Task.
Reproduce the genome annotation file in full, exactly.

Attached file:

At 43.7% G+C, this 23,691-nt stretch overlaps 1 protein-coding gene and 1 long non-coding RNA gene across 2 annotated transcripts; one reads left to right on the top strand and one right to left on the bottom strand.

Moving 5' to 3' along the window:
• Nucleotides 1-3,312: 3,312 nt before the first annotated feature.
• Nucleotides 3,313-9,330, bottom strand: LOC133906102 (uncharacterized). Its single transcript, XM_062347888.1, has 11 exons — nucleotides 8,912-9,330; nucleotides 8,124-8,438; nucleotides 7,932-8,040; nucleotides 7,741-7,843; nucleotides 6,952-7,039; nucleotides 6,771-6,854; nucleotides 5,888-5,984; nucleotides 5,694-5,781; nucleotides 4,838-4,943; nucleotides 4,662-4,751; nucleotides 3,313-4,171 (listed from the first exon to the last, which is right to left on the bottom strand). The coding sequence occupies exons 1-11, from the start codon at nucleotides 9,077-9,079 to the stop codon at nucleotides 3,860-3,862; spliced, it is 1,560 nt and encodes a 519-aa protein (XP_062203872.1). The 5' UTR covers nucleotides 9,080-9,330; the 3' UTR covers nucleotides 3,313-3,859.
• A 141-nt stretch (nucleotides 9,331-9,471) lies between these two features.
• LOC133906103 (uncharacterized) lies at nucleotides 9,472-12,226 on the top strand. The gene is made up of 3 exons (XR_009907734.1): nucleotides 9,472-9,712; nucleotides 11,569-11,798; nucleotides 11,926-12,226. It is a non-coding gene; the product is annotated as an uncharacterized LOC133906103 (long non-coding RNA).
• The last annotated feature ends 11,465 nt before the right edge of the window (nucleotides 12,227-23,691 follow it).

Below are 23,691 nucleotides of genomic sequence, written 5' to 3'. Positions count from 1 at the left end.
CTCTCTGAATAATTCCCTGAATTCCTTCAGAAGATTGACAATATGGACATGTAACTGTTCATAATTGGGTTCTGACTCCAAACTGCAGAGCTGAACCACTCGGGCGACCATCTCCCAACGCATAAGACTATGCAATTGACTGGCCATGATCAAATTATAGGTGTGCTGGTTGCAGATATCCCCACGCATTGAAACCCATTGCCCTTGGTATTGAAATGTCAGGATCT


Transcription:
At 43.7% G+C, this 23,691-nt stretch overlaps 1 protein-coding gene and 1 long non-coding RNA gene across 2 annotated transcripts; one reads left to right on the top strand and one right to left on the bottom strand.

Moving 5' to 3' along the window:
• Nucleotides 1-3,312: 3,312 nt before the first annotated feature.
• Nucleotides 3,313-9,330, bottom strand: LOC133906102 (uncharacterized). Its single transcript, XM_062347888.1, has 11 exons — nucleotides 8,912-9,330; nucleotides 8,124-8,438; nucleotides 7,932-8,040; nucleotides 7,741-7,843; nucleotides 6,952-7,039; nucleotides 6,771-6,854; nucleotides 5,888-5,984; nucleotides 5,694-5,781; nucleotides 4,838-4,943; nucleotides 4,662-4,751; nucleotides 3,313-4,171 (listed from the first exon to the last, which is right to left on the bottom strand). The coding sequence occupies exons 1-11, from the start codon at nucleotides 9,077-9,079 to the stop codon at nucleotides 3,860-3,862; spliced, it is 1,560 nt and encodes a 519-aa protein (XP_062203872.1). The 5' UTR covers nucleotides 9,080-9,330; the 3' UTR covers nucleotides 3,313-3,859.
• A 141-nt stretch (nucleotides 9,331-9,471) lies between these two features.
• LOC133906103 (uncharacterized) lies at nucleotides 9,472-12,226 on the top strand. The gene is made up of 3 exons (XR_009907734.1): nucleotides 9,472-9,712; nucleotides 11,569-11,798; nucleotides 11,926-12,226. It is a non-coding gene; the product is annotated as an uncharacterized LOC133906103 (long non-coding RNA).
• The last annotated feature ends 11,465 nt before the right edge of the window (nucleotides 12,227-23,691 follow it).

Below are 23,691 nucleotides of genomic sequence, written 5' to 3'. Positions count from 1 at the left end.
CTCTCTGAATAATTCCCTGAATTCCTTCAGAAGATTGACAATATGGACATGTAACTGTTCATAATTGGGTTCTGACTCCAAACTGCAGAGCTGAACCACTCGGGCGACCATCTCCCAACGCATAAGACTATGCAATTGACTGGCCATGATCAAATTATAGGTGTGCTGGTTGCAGATATCCCCACGCATTGAAACCCATTGCCCTTGGTATTGAAATGTCAGGATCT